• On the Contribution page you will get more information.

If you feel like you might be able to help us grow and improve GhostBSD in any of the above ways (or any other way you can come up with), please contact us using the forums, or join us on Telegram [4].


What’s the best way to get support?[edit]

At this point, the best ways to contact other GhostBSD users or developers are:

FAQ and User Handbook are under development. Questions can be answered on the forums and IRC will find their way to this page or the handbook.

Where can I find complete information on how to get things done in GhostBSD?[edit]

The first step should be, to search this wiki. We will collect all information and connect them to this wiki. For the most part, things can be done on GhostBSD the same way they are done on [FreeBSD]. This is why we encourage our users to check out the great FreeBSD Handbook in case of any doubts or questions. If any handbook linked to the Manuals page does not cover a specific area of your interest, or it seems GhostBSD differs from FreeBSD in some regard, the forums or IRC channel will probably hold the answers you seek.

=== On which FreeBSD branch should I try to reproduce GhostBSD bugs? On the same on which it is based. See above.


Where can I get GhostBSD?[edit]

Every release image of GhostBSD is available via SourceForge site:

  • The latest releases images can be found on the Download page.

How do I create a bootable USB pendrive?[edit]

Up to version 4.0 separate USB images (with the .img extension) existed that were suitable for USB flash drives. Since version 10.1, GhostBSD releases so-called hybrid ISOs which can either be burned on a DVD or written on a flash drive. Select your preferred desktop and the right architecture and download the ISO. After downloading compare the checksum (optional) and write the content of the iso on a flash drive using one of the methods described below. Since the image itself can be slightly above 2 GB in size, we suggest you use at least a 4 GB pendrive.

On Linux[edit]

Here's an example using the console (use the filename of your ISO and make sure you replace the "sdX" with the right device's name!). The following command needs root privileges (issue as user root or using sudo):

dd if=GhostBSD19.10.iso of=/dev/sdX bs=1M

There's also a good choice to use ddrescue, you can install the software 'gddrescue', then command as follows(need root privileges):

ddrescue -D --force GhostBSD19.10.iso /dev/sdX

On BSD[edit]

Here's an example using the console (use the filename of your ISO and make sure you replace the "daX" with the right device's name!). The following command needs root privileges (issue as user root or using sudo):

dd if=GhostBSD19.10.iso of=/dev/daX bs=1m

You can also do like this(need privileges):

pkg install ddrescue
ddrescue -D --force GhostBSD19.10.iso /dev/daX

On Windows[edit]

This solution comes from the Ubuntu help site, but it applies to GhostBSD as well. You can use one of two tools to create a bootable pendrive on Windows.

Graphical tool on Windows[edit]
  1. Download the desired ISO file
  2. Download the Disk Imager from http://sourceforge.net/projects/win32diskimager/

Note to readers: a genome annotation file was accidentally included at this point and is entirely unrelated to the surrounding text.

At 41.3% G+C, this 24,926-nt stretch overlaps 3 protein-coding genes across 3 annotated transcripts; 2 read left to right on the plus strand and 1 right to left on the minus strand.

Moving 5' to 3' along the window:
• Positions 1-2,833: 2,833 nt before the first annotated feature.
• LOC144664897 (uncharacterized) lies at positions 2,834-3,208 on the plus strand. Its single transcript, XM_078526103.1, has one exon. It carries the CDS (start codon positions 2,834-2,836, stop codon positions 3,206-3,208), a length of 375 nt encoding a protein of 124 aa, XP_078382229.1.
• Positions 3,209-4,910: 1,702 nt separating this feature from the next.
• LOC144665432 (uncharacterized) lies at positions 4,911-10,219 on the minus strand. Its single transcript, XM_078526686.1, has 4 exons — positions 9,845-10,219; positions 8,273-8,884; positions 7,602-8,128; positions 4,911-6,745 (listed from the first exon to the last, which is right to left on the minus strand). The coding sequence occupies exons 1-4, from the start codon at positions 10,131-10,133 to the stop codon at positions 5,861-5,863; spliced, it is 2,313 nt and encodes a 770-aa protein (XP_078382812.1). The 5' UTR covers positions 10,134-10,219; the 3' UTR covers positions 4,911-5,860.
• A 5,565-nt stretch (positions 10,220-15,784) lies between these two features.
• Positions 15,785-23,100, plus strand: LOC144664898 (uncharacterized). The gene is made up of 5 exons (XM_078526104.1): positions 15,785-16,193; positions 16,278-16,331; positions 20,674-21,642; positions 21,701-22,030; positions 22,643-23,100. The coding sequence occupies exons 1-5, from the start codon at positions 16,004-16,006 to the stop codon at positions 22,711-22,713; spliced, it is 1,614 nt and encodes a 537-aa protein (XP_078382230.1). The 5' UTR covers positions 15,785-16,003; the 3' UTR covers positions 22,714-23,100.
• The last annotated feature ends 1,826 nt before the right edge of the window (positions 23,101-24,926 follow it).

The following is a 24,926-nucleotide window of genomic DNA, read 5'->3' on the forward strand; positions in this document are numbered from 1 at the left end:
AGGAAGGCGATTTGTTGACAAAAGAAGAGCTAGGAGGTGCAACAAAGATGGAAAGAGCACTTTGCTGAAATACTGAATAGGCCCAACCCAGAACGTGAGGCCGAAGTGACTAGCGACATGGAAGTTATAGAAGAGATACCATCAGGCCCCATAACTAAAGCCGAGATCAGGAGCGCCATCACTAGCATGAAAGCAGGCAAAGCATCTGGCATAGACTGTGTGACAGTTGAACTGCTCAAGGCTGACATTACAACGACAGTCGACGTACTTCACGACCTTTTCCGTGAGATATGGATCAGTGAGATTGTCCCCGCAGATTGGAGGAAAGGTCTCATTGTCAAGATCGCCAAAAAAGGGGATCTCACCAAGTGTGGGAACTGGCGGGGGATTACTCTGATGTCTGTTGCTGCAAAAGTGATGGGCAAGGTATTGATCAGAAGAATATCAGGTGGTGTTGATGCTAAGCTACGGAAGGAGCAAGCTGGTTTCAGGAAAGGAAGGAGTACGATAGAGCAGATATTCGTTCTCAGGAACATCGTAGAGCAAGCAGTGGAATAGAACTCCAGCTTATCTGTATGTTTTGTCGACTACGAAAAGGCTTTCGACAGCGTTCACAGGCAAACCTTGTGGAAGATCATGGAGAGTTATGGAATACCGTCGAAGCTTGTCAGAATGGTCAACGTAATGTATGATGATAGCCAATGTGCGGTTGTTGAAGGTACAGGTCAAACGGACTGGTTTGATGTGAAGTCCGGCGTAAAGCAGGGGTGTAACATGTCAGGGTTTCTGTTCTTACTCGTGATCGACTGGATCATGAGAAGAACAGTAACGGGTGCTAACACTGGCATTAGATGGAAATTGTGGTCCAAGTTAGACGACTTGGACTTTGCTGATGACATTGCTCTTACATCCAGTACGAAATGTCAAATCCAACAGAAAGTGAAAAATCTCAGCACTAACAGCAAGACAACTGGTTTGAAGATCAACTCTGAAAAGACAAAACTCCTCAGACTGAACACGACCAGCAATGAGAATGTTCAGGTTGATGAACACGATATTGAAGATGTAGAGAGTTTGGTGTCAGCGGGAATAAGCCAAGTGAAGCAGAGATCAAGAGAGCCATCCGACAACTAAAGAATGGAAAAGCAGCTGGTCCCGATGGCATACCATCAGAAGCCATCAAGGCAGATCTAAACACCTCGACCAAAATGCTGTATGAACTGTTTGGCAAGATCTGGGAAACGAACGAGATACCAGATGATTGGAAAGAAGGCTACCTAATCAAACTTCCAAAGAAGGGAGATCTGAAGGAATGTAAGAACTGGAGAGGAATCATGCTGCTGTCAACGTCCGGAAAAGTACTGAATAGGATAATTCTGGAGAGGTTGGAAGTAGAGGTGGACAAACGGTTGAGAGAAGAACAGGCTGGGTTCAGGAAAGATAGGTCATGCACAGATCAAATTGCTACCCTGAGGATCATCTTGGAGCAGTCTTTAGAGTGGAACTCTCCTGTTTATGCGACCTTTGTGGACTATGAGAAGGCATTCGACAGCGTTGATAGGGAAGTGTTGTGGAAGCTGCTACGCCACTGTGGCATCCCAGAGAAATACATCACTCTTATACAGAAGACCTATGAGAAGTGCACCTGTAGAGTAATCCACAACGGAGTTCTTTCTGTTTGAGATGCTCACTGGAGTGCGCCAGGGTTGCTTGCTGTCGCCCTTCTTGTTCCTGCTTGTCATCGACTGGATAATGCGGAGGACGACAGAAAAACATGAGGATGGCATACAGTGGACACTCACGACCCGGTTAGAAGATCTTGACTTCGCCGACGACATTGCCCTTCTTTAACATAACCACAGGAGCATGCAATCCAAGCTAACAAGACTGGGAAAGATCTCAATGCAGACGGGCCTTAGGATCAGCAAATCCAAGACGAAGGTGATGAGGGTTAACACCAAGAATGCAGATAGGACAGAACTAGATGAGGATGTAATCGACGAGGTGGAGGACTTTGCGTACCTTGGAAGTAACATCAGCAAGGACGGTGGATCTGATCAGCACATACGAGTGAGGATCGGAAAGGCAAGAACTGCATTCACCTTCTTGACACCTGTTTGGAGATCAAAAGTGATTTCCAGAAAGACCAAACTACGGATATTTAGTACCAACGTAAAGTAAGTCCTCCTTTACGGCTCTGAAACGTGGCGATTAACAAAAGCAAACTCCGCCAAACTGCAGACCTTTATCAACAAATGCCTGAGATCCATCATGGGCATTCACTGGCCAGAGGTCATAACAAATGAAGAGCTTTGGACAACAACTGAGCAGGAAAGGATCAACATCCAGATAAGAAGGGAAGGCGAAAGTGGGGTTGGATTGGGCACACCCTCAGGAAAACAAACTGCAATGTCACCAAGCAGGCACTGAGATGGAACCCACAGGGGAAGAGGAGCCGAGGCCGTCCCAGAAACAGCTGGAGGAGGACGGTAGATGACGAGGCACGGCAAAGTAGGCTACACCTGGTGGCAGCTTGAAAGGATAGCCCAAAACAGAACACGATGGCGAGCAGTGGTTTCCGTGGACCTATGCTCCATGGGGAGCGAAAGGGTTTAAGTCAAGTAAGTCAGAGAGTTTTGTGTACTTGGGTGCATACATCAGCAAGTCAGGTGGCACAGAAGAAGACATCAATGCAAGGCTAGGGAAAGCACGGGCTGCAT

3. Insert your flash media
  4. Note the drive letter assigned to your flash media
  5. Start Disk Imager
  6. Select the downloaded file and target device, and click "Write"
  7. Remove your flash media when the operation is complete
Command prompt tool on Windows[edit]
  1. Download the desired ISO file
  2. Download flashnul from http://shounen.ru/soft/flashnul
  3. Attach your USB drive
  4. Run flashnul -p
  5. Note the physical device number for the USB drive
  6. Run flashnul <number obtained in prior step> -L \path\to\downloaded.iso
  7. Answer "yes" if the selected destination device is correct
  8. Remove your USB drive when the command finished


After completing the above steps, the pendrive should hold a bootable GhostBSD system. Just reboot your machine and make sure you boot from the USB - it should then start a live session.

Where are the instructions for installing GhostBSD?[edit]

Installation instructions for versions beginning with GhostBSD 3.1 can be found in the handbook entry on Installing GhostBSD.

Software Installation[edit]

How do I install new software?[edit]

In GhostBSD software can be installed in three different ways:

  • Software Station is a GTK+ based tool to manage (search, install and uninstall) binary packages on GhostBSD.
  • FreeBSD's package manager PKG can be used to manage packages using the command line. (In versions before 10.x, the old pkg_* tools were used which worked slightly differenty.)
  • GhostBSD Ports is one of the most useful and unique features. It is based on FreeBSD ports collection. If installed, it can be found under /usr/ports and contains the Makefiles (think "recipes" if you are new to this concept) used to automatically build (fetch source code, configure, compile, install) a vast amount of software. A menu-driven system allows you to tweak compile options which makes this an easy to use but extremely flexible method of installing software.
  • See Application Management for more information.

Can I use Linux software on my GhostBSD system?[edit]

First, you should know that most "Linux" software is really open source software. That is, it is freely available for many operating systems, not just Linux. Most software that runs on Linux should also run on GhostBSD.